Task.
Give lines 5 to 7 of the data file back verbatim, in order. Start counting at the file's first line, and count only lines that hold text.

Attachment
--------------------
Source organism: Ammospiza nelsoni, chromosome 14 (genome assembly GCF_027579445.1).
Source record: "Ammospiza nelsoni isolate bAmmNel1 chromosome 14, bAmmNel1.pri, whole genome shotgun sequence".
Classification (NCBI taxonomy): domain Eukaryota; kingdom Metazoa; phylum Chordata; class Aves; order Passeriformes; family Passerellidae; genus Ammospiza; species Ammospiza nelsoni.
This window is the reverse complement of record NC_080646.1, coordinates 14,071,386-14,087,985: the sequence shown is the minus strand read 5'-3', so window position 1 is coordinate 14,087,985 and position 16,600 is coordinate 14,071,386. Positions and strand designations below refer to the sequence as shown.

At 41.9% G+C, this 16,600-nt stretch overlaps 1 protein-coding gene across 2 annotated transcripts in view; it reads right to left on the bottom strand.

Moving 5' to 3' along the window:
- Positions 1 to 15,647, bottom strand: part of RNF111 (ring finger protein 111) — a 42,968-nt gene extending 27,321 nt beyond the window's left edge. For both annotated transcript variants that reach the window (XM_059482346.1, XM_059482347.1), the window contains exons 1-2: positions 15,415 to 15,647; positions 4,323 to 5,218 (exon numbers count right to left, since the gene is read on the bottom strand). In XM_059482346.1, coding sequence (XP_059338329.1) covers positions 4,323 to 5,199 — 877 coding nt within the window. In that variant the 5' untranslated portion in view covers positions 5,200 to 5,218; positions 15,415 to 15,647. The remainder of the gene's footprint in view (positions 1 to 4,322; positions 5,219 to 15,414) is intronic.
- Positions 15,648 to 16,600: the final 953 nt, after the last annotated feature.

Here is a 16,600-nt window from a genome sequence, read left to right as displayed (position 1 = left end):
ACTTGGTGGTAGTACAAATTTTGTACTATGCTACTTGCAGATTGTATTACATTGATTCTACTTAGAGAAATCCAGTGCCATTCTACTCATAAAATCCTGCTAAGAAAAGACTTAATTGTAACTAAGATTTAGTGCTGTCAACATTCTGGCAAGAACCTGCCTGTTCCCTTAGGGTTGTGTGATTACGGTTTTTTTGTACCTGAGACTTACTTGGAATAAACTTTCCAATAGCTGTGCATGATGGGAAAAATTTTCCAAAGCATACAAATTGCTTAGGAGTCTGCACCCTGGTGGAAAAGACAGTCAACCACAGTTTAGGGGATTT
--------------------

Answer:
At 41.9% G+C, this 16,600-nt stretch overlaps 1 protein-coding gene across 2 annotated transcripts in view; it reads right to left on the bottom strand.

Moving 5' to 3' along the window:
- Positions 1 to 15,647, bottom strand: part of RNF111 (ring finger protein 111) — a 42,968-nt gene extending 27,321 nt beyond the window's left edge. For both annotated transcript variants that reach the window (XM_059482346.1, XM_059482347.1), the window contains exons 1-2: positions 15,415 to 15,647; positions 4,323 to 5,218 (exon numbers count right to left, since the gene is read on the bottom strand). In XM_059482346.1, coding sequence (XP_059338329.1) covers positions 4,323 to 5,199 — 877 coding nt within the window. In that variant the 5' untranslated portion in view covers positions 5,200 to 5,218; positions 15,415 to 15,647. The remainder of the gene's footprint in view (positions 1 to 4,322; positions 5,219 to 15,414) is intronic.